Hebrew Academy of the Five Towns and Rockaway (HAFTR) High School student won the this year’s New York State regional mock trial competition hosted by the Nassau County Bar Association, which included 45 schools.
Local bar associations help in distribution of a court case with fact patterns to high school students throughout the state. Two experienced trial attorneys, Michael Weinstock, a former Brooklyn assistant district attorney in the Sex Crimes and Domestic Violence Bureau and Timothy Kilgannon, a partner at the law firm of Mineola-based Kilgannon and Kilgannon, assisted the HAFTR students and teacher Lauren Lillien.
“Our lawyer coaches were really funny guys,” said senior Adam Liphshitz. “They taught use how to use humor to deflect a tough question and get a laugh at the same time.”
HAFTR’s team practiced after school and late into the evening. In the Long Island regional competition, all trials were conducted at state Supreme Court in Mineola. Students acted as witnesses and lawyers. Deeper into the tournament real judges evaluated the matches. Other students and family members sat in the gallery. Junior Matthew Goldstein described his experience as “being the perfect blend of law, intrigue, suspense and critical thinking.”
Weinstock said mock trial helps students improve their public speaking skills, while also learning “how to think like lawyers.” Senior team captain Michael Sosnick credits his four-year mock trial experience with helping him get accepted to the University of Pennsylvania. “Mock trial has not only improved my vocabulary, and given a boost to my SATs, but it also helped me think quickly on my feet,” he said.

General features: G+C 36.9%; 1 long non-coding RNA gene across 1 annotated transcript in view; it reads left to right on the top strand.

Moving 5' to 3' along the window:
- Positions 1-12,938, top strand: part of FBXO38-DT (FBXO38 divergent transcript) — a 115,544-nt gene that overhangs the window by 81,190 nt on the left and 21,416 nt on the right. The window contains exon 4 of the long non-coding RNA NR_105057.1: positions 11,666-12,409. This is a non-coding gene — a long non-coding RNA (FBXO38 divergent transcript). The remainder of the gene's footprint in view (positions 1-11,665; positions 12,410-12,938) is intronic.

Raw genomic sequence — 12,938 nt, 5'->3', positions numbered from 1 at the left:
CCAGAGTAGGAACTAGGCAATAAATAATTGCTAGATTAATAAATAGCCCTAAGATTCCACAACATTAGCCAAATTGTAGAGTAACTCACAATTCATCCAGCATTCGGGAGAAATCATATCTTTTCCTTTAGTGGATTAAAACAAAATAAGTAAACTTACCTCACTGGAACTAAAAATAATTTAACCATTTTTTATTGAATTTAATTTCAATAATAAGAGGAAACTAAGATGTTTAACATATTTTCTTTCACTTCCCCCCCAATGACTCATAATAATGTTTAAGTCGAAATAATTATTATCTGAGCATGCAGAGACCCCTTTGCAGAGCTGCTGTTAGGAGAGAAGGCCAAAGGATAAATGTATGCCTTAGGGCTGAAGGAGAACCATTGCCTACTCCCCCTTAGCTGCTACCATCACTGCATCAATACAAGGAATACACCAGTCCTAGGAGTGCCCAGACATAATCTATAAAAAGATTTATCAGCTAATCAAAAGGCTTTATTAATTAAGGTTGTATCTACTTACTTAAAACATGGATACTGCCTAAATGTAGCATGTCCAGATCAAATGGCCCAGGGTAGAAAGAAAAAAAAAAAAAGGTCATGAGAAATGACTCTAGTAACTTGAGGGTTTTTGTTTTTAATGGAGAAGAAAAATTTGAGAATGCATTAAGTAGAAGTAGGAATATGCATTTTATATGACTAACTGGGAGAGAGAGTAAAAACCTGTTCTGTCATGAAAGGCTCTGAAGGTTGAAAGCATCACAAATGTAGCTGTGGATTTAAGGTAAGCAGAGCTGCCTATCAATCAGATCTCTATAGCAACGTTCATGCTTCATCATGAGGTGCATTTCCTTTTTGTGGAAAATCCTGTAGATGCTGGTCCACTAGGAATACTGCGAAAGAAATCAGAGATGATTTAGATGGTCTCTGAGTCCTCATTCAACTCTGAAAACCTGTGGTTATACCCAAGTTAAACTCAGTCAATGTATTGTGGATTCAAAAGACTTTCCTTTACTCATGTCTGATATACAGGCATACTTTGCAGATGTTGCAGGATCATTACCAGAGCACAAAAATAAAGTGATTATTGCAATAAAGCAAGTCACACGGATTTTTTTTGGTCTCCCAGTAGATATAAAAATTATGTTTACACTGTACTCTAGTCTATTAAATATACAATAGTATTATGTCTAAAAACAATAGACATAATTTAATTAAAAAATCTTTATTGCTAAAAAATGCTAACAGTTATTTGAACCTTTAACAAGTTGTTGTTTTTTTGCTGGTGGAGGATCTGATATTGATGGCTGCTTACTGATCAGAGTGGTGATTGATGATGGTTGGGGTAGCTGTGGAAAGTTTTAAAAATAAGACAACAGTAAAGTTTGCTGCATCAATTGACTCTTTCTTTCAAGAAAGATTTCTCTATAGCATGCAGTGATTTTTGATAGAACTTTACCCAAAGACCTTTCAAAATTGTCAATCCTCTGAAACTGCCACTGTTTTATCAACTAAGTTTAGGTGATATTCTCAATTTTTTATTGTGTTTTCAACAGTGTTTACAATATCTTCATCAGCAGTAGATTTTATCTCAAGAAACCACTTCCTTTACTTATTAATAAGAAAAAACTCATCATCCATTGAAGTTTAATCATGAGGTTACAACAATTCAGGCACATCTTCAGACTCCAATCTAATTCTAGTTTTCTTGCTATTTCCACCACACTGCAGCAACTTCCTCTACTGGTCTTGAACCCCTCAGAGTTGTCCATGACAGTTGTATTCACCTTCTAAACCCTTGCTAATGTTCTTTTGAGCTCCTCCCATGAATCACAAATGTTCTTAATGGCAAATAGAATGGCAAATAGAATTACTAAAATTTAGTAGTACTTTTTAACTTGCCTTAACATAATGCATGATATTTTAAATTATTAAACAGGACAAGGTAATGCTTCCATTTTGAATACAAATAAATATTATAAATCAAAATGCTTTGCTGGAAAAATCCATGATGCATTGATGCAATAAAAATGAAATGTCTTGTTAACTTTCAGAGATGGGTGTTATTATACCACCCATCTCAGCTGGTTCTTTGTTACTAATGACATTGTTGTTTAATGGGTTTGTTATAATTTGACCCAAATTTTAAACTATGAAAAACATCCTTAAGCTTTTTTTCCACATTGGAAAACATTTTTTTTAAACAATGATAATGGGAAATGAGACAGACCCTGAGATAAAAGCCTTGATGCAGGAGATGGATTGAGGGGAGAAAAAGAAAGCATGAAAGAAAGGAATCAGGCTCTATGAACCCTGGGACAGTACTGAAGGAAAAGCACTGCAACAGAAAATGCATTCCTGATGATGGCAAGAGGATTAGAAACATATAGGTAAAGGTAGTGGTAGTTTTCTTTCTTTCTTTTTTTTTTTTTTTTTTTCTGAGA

This was HAFTR’s most successful mock trial season since 1996 when it won the state championship in Albany.
“Mock trial was not only a great learning experience, but it also provided the perfect excuse to convince my mom to buy me a new suit,” said sophomore Elliot Fuchs, about his first year on the team. “The coaches not only taught me how to draft a closing argument but also taught me how to fold the perfect pocket square.”
The students also learned the value of volunteering. “It doesn’t matter whether you call it a mitzvah (a good deed) or pro bono (for free), the important thing is that good lawyers always find the time to volunteer,” Kilgannon said.